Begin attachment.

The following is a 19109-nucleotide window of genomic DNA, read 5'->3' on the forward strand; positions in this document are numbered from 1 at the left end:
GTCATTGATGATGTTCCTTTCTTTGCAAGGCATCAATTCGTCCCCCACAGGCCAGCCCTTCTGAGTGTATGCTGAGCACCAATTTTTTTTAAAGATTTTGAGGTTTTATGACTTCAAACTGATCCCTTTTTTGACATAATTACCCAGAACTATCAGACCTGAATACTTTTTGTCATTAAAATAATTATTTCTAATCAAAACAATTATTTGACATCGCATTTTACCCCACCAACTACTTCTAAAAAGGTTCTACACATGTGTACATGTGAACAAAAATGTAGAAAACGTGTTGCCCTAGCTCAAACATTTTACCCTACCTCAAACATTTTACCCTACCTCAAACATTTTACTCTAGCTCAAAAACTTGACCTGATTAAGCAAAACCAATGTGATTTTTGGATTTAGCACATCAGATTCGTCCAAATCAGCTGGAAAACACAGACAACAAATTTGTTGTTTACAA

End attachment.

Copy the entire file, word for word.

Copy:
The following is a 19109-nucleotide window of genomic DNA, read 5'->3' on the forward strand; positions in this document are numbered from 1 at the left end:
GTCATTGATGATGTTCCTTTCTTTGCAAGGCATCAATTCGTCCCCCACAGGCCAGCCCTTCTGAGTGTATGCTGAGCACCAATTTTTTTTAAAGATTTTGAGGTTTTATGACTTCAAACTGATCCCTTTTTTGACATAATTACCCAGAACTATCAGACCTGAATACTTTTTGTCATTAAAATAATTATTTCTAATCAAAACAATTATTTGACATCGCATTTTACCCCACCAACTACTTCTAAAAAGGTTCTACACATGTGTACATGTGAACAAAAATGTAGAAAACGTGTTGCCCTAGCTCAAACATTTTACCCTACCTCAAACATTTTACCCTACCTCAAACATTTTACTCTAGCTCAAAAACTTGACCTGATTAAGCAAAACCAATGTGATTTTTGGATTTAGCACATCAGATTCGTCCAAATCAGCTGGAAAACACAGACAACAAATTTGTTGTTTACAA